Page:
Bulawayo residents seethe with anger over Nkomo statue


Bulawayo political activists, civil society leaders and residents are outraged at the proposal to erect a statue of the late Father Zimbabwe, Joshua Nkomo, at Karigamombe Centre in Harare saying the move was provocative as it had negative political connotations.
Based on this historical fact, many people in Matabeleland have said it would be the worst insult to the people of the region.
A Bulawayo resident, Irvine Ndlovu said people should let Nkomo rest in peace and stop using his name to gain needless political mileage.
“There is no worse insult than this one and it is wrong that people just mention Nkomo’s name when it suits them or when they want to continue showing the people of Matabeleland that we are nothing. It’s like they just want to gain mileage by using his name and that must stop,” said Ndlovu.
Another resident, Mlamuli Dube, said the move was ill- conceived. “I think the person who made the suggestion was just not thinking straight and one must go back to him or her and find out if they were serious,” he said. Historian and novelist, Phathisa Nyathi said erecting Nkomo’s statue at the Karigamombe Centre was an insensitive gesture.
“If that is a decision they have taken, then it is extremely mischievous and very insensitive to the people of Matabeleland. Surely Harare has several places and buildings where they can erect the statue. There is really no need for waking up sleeping dogs. I’d rather they let them lie,” he said.
Nyathi added that the gesture showed that Zimbabweans were living in two separate worlds.
“Considering the history of that name and where it came from, erecting Nkomo’s statue at that building illustrates that someone is saying ‘we do not care about those people in Matabeleland and their Joshua Nkomo’. It is like people in Matabeleland live in another Zimbabwe. Surely, they can do better than that,” he said. Matabeleland pressure groups said the suggestion was insulting.
Mqondisi Moyo from Ibhetshu Likazulu said: “This gesture shows that we are not all Zimbabweans. There are some who are more important than others. This shows continual disrespect and belittling of the people in Matabeleland and we will not allow that to happen,” he said.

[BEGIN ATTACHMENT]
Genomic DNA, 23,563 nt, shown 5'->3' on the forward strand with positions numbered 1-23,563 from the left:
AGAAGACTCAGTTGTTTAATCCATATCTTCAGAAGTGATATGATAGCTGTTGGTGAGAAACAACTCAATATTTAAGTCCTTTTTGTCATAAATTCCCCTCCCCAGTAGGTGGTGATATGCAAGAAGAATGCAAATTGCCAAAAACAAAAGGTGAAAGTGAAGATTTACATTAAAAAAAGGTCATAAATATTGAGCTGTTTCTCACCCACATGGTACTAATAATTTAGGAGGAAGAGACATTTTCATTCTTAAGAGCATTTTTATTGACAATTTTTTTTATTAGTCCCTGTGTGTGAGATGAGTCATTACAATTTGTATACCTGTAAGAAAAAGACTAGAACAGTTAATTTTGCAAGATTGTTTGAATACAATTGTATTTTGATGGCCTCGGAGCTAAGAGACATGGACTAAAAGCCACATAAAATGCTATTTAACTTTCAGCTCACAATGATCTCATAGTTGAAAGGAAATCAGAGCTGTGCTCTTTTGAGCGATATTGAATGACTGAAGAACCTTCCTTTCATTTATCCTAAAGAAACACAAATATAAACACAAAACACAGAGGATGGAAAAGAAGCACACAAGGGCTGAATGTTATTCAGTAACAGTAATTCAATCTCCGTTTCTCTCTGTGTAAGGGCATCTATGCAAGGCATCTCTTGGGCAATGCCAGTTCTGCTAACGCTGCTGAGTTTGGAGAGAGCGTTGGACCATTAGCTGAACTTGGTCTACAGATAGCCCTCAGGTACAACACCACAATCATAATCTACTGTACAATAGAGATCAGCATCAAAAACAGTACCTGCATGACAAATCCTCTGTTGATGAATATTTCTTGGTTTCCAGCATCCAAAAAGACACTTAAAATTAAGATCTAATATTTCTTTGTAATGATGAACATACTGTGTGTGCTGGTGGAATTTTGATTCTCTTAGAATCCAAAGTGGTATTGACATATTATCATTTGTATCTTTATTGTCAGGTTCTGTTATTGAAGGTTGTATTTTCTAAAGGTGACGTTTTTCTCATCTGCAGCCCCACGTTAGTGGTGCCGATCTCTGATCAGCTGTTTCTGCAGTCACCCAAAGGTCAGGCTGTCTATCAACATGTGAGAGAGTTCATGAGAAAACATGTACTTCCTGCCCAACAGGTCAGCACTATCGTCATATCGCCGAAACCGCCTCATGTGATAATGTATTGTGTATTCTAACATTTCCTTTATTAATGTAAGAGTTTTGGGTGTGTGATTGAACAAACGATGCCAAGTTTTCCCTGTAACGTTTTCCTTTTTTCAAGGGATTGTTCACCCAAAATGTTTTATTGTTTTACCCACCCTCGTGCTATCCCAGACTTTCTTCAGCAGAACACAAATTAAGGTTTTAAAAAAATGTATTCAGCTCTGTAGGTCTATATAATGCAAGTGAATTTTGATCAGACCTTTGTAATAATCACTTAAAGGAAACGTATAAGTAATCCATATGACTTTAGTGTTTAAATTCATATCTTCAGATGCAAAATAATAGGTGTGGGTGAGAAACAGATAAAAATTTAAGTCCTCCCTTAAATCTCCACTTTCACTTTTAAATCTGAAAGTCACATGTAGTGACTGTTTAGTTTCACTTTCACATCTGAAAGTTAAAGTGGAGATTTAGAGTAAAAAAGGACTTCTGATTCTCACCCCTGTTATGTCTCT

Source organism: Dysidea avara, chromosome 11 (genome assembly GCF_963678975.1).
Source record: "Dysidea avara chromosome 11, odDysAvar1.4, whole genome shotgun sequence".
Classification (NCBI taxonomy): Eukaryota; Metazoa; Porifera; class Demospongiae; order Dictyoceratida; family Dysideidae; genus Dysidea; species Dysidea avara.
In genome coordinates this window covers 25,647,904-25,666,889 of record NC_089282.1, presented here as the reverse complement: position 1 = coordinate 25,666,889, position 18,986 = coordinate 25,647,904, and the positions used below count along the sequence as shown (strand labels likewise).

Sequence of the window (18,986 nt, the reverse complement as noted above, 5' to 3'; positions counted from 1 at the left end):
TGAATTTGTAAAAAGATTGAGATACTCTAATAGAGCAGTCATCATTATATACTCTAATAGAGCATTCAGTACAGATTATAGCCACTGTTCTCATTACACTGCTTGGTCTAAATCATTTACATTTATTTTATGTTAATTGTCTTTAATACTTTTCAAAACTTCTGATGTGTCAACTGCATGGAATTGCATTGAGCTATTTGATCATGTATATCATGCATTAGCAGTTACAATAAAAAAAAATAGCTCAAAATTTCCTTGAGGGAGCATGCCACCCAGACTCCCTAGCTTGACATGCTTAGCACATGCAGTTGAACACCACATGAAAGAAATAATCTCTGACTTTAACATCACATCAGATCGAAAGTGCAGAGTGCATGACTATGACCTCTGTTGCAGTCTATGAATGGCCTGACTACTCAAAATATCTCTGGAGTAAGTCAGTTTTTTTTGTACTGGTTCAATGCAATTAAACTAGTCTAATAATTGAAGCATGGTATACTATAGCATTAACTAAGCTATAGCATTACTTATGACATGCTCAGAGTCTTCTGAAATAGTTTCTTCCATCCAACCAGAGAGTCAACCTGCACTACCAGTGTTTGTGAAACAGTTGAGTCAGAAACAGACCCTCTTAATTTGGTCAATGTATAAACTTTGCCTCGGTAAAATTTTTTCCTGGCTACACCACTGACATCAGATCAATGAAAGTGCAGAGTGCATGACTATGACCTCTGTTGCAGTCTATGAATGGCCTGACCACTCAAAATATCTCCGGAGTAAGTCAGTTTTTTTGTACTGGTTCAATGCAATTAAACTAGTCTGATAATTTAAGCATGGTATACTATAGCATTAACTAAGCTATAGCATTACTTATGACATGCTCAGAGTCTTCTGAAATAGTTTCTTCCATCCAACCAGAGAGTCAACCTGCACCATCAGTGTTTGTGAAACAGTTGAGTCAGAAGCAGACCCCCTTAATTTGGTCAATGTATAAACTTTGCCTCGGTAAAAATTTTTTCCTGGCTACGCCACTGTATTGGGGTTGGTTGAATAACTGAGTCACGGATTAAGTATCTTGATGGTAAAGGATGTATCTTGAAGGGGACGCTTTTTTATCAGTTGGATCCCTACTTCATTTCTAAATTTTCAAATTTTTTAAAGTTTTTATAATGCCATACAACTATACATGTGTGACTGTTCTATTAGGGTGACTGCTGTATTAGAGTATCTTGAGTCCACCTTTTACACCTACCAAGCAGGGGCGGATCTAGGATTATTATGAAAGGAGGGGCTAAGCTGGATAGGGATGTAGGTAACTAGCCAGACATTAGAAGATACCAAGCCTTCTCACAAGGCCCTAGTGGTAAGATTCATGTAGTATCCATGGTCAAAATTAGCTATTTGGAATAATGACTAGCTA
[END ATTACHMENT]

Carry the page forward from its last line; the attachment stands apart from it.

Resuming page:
The Zapu spokesperson, Methuseli Moyo, said the move was as offensive as the idea to let North Korea train in Bulawayo ahead of the World Cup.
North Korea trained the Fifth Brigade that unleashed a reign of terror in Matabeleland and parts of Midlands during the Gukurahundi era in the early 80s which saw more than 20 000 people killed. President Mugabe said the era was “a moment of madness”.
“There are people who always want to insult us at every opportunity. This is a sign that there are some people who are still trapped in their Gukurahundi mentality and continue to be insensitive to the people of Matabeleland,” Moyo said. He said if the project goes ahead, civic society would mobilise people to bring it down.
The issue of the proposed erection of the statue at Karigamombe Centre arose during a full council meeting in Harare, where it became a source of disquiet among city fathers who said they feared a tribal backlash.
Karigamombe means one who takes the bull by the horns, and is associated with President Robert Mugabe’s family.
President Mugabe used the cockerel as his party symbol while Nkomo used a charging bull as his pictogram.
Joshua Nkomo died on July 1 1999 from prostate cancer and his death ignited fears of ethnic tensions as he was the embodiment of the unity that existed between former PF Zapu and Zanu PF.